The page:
May will be an unusual month for the Security Council. The formal programme of work seems very light. But behind the scenes, Darfur and Iran will occupy a vast amount of time and energy. Congo has the presidency (along with the presidency of the AU). No new thematic debates are expected.
The Council statement of 29 March, calling for suspension of Iran’s nuclear enrichment activities, was bluntly rejected by Tehran.
The visit to Iran by IAEA Director General Mohamed ElBaradei seemed to produce no evidence of a softening in the Iranian position. ElBaradei’s report, requested by the Council upon expiry of the deadline on 28 April, will trigger a new phase of Council activity.
The US has also been blunt about the issue, emphasising both its importance and its urgency.
Russia is signalling that it will not agree to UN sanctions at this time and that unilateral sanctions (i.e. withholding various commercial contracts) is inappropriate in the absence of UN sanctions.
The prospects are for another round of negotiations, such as occurred in March. It seems likely that most if not all of the action will take place outside the Council. The five permanent members and Germany will probably keep the issue under very close wraps. And some of the key action will take place outside New York.
The tortuous nature of the March negotiations concealed the fact that the eventual compromise outcomes were predictable. In May a similar situation could repeat itself.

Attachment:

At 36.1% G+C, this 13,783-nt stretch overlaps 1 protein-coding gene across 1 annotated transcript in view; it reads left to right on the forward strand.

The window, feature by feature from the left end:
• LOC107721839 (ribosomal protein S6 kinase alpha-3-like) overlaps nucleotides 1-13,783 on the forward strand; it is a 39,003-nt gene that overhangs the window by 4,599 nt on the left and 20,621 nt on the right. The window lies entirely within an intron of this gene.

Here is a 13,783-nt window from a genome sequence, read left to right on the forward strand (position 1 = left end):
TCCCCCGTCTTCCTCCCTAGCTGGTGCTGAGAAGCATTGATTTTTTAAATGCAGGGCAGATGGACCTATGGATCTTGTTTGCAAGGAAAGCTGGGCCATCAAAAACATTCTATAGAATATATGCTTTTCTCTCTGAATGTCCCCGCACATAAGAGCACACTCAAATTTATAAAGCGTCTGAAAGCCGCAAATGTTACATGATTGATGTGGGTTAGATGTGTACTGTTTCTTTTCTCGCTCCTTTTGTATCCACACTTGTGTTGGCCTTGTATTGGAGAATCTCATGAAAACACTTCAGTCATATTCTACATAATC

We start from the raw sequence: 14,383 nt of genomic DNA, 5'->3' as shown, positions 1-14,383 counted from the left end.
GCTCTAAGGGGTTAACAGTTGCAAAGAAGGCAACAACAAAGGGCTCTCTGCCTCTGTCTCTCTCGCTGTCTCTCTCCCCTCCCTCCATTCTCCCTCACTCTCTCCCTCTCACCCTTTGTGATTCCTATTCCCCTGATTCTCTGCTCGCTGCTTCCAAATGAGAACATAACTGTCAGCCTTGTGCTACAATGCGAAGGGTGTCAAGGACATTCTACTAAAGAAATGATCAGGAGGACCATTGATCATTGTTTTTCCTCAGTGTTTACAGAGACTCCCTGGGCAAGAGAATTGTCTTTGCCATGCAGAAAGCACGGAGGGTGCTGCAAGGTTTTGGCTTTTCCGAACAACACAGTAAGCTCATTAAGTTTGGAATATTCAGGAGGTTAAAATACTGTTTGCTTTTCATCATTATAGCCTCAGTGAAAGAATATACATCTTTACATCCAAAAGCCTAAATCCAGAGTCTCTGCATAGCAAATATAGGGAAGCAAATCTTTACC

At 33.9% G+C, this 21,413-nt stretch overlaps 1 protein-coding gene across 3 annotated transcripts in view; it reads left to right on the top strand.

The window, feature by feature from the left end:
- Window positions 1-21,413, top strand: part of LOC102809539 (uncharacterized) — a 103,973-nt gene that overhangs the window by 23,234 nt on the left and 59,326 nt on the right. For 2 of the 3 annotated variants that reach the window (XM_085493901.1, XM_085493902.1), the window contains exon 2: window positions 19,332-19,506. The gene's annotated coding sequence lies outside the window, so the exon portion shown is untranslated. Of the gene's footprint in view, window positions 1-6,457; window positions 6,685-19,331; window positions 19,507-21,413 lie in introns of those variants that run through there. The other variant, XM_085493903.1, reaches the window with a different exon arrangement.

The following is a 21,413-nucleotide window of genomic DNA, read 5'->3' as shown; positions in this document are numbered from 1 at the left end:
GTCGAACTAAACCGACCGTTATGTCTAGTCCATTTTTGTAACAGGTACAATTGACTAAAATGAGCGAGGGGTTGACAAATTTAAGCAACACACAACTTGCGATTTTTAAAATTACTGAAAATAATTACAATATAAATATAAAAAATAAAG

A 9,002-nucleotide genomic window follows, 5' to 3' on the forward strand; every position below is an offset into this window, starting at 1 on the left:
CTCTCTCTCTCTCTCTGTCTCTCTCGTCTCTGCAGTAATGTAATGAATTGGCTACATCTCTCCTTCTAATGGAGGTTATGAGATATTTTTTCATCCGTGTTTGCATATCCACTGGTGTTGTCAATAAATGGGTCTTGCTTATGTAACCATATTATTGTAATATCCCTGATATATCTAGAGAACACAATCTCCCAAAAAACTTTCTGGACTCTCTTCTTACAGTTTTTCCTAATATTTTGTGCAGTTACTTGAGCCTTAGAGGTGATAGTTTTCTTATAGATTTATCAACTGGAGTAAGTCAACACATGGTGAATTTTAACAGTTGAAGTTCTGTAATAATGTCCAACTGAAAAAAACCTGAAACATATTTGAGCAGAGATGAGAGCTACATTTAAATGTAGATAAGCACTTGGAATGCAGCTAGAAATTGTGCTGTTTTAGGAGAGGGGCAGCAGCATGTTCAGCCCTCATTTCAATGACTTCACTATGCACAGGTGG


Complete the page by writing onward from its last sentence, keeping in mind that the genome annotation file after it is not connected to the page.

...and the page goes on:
If, as seems possible, a fully fledged sanctions resolution is still a bit further down the track, agreement in May on compromise wording on the implications for international peace and security is not inconceivable. Nor should it be impossible to find language translating the non-binding IAEA resolution and Council statement into an obligation binding under international law, while at the same time accommodating Russia’s concern that the text should not, of itself, be capable of interpretation as an authorisation for the use of force.
All parties seem genuinely interested in leaving some space for a “diplomatic” solution. But there seems to be a huge difference on how much time is appropriate.
Hints that there is interest in a further round of discussions in Vienna, and perhaps a new IAEA resolution, may be seen as reinforcing a “diplomatic” as opposed to a “coercive” track and providing time and space for negotiations. It will not fly if it becomes a delaying tactic, but perhaps parallel options may be discussed.
As the month unfolds, an interesting issue will be the level of patience of the ten elected Council members. In March they acquiesced in the eventual P5 draft statement, despite misgivings about the manner in which the discussions had been managed. The UK and France made various efforts in March to redress this problem with one-off briefings. It seems that for many of the E10 a more inclusive effort will be expected in May.
A very important turning point on Darfur seems to have been reached in late April. Quietly, but effectively, the African Council members have demonstrated leadership and enabled the Council to agree on both a statement giving a boost to the peace negotiations in Abuja and also a resolution imposing targeted sanctions on four individuals.